A month in the life of a blunt, cynical punk-rock guitarist.
Readers meet Martin through a combination of contemplative black-and-white illustrations, episodic first-person narration, italicized internal monologues and excerpted school papers. Through Martin's eyes, they also meet best friend Jeff, whose relationship with Martin seems based on mutual antagonism, and photographer and fellow musician Holly, who lets Martin use her computer to do homework. There's no real hook to the plot, but there is motion: After Martin's English teacher responds to his paper on landmines with a Theodore Roosevelt quotation (“Do what you can, where you are, with what you have”), Martin assembles, promotes and finally emcees a benefit concert. Meanwhile, romantic tension and misunderstandings build between Martin and Holly. Each narrative segment is dated, and every day from April 2 to April 30 is covered, contributing to the episodic, haphazard feel. Incidents and dialogue sometimes move the story forward and sometimes don't (a concert-going girl's insistence that Martin wear a Band-Aid on his ring finger, for instance, is never explained to Martin or to readers). A revelation at the end is heavier than the rest of the story but not completely out of place.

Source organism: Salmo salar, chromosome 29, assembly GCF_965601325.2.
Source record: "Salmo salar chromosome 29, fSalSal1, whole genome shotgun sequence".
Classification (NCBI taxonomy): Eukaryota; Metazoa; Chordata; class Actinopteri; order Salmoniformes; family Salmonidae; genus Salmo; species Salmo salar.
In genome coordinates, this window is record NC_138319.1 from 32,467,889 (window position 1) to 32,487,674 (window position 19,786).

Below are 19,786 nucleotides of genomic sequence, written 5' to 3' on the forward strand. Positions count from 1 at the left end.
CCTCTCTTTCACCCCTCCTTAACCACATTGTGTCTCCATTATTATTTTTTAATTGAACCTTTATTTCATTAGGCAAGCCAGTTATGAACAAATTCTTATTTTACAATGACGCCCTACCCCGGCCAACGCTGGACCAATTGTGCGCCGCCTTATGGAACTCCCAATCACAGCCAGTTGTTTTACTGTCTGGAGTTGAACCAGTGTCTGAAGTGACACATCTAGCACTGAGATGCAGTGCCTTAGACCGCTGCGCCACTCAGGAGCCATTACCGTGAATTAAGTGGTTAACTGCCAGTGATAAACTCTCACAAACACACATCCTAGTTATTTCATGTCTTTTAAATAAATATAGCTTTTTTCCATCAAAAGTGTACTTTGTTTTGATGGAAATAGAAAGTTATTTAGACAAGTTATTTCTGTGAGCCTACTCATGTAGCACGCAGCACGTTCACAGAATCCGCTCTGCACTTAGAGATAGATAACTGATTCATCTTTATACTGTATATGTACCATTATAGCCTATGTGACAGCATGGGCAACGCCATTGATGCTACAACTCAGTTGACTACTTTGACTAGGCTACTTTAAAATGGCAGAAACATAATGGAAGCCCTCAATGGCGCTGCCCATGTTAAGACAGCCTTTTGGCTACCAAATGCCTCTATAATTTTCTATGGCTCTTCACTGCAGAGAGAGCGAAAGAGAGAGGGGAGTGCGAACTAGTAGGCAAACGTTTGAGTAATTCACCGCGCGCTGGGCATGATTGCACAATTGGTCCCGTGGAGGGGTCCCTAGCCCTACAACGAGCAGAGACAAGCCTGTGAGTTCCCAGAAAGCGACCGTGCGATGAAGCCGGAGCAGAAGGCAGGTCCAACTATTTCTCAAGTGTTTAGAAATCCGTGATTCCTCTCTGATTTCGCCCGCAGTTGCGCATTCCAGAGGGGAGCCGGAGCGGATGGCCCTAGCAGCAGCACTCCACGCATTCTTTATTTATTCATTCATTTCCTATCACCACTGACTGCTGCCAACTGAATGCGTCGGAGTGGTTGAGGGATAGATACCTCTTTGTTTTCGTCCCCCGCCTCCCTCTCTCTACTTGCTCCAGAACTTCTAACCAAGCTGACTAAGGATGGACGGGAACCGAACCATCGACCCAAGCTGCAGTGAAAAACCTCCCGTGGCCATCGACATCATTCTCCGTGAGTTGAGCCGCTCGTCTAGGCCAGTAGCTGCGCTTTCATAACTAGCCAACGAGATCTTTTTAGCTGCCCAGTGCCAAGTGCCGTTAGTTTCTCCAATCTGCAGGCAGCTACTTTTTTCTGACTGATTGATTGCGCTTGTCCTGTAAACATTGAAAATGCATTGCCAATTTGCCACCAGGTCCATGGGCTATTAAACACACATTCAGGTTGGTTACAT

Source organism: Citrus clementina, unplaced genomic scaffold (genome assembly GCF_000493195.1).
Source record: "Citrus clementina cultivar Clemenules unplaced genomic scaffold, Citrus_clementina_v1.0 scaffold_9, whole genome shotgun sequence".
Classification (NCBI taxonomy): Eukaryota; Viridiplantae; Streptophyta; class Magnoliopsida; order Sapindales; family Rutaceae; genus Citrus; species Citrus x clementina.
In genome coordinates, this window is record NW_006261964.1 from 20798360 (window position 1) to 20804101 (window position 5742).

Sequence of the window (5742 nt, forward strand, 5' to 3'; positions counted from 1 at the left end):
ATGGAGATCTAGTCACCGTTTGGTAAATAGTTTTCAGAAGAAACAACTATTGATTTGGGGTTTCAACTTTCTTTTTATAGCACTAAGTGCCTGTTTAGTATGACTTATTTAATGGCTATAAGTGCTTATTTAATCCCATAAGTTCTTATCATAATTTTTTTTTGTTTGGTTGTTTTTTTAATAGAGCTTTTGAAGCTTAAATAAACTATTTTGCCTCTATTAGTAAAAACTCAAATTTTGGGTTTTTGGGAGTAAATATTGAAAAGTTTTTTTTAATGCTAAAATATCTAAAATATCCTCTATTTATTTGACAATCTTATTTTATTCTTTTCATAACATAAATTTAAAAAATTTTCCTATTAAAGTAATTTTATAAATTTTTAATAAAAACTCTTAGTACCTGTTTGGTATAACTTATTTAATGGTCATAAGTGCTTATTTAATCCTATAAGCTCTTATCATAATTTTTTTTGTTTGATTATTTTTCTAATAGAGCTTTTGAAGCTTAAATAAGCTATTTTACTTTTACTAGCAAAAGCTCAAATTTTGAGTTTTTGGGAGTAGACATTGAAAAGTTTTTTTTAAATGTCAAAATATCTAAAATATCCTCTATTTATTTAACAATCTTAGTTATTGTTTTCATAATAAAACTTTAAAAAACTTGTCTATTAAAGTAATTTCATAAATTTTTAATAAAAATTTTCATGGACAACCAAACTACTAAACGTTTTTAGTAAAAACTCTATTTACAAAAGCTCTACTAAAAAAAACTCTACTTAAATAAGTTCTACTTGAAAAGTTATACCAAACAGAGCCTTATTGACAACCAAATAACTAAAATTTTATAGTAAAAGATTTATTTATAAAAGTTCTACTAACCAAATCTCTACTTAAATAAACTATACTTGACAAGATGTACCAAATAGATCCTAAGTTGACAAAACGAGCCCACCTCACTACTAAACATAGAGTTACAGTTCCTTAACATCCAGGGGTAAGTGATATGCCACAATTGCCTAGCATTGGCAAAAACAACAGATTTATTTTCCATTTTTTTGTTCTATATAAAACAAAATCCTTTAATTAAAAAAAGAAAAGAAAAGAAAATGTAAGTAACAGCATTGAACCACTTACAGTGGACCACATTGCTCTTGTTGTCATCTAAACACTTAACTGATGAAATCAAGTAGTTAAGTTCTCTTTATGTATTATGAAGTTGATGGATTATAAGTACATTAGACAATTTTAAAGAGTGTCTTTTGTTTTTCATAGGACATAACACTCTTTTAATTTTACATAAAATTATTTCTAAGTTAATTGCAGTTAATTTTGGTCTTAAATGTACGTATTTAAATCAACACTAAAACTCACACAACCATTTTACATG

Funny and unusually freeform, but then, maybe rigid narrative structure is for losers. (Fiction. 14 & up)